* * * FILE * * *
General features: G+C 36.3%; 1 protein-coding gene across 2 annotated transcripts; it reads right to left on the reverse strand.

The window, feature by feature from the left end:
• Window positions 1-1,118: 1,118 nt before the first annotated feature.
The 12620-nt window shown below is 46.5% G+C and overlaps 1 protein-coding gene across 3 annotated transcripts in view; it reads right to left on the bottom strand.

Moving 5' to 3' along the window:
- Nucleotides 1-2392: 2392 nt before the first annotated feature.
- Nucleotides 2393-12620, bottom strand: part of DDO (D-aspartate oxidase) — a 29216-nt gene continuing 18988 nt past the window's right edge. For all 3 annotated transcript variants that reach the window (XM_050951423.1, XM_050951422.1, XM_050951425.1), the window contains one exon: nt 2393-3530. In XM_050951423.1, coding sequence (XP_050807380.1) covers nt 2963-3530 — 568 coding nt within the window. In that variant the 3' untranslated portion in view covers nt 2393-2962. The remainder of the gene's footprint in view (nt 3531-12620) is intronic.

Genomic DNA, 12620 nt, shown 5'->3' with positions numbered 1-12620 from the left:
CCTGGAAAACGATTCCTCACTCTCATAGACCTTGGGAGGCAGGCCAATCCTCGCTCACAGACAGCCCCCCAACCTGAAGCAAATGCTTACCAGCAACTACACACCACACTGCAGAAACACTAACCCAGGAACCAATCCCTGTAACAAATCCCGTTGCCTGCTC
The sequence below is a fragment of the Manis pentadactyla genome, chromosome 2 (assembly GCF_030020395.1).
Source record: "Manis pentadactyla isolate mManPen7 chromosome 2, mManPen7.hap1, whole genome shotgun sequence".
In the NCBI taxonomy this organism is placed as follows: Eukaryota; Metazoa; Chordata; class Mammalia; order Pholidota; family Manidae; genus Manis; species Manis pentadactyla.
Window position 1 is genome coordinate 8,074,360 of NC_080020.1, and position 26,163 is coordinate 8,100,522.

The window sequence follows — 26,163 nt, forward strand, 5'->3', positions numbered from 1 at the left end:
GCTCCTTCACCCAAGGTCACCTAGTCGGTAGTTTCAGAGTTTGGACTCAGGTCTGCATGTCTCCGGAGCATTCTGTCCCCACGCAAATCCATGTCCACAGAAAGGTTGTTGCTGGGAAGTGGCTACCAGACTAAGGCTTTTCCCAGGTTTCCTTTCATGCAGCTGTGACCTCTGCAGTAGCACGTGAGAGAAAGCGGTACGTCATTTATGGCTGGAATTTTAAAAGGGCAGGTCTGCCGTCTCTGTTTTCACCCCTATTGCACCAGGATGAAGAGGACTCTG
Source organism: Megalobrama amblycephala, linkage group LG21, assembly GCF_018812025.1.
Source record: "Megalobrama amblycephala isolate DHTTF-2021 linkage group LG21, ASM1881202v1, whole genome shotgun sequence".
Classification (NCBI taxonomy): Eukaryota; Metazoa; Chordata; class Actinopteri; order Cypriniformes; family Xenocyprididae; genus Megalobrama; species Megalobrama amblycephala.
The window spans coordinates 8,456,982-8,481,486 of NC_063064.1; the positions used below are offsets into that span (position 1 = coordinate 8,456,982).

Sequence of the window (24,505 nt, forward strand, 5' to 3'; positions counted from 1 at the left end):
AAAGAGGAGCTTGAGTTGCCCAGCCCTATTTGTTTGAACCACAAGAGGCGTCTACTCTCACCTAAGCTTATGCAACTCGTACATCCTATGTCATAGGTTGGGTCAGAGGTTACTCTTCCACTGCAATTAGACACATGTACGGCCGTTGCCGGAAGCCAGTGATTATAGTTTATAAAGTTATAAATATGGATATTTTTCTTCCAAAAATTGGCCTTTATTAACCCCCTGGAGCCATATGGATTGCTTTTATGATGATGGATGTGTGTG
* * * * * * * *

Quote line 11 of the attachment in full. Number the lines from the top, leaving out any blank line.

Source record: "Manis pentadactyla isolate mManPen7 chromosome 2, mManPen7.hap1, whole genome shotgun sequence".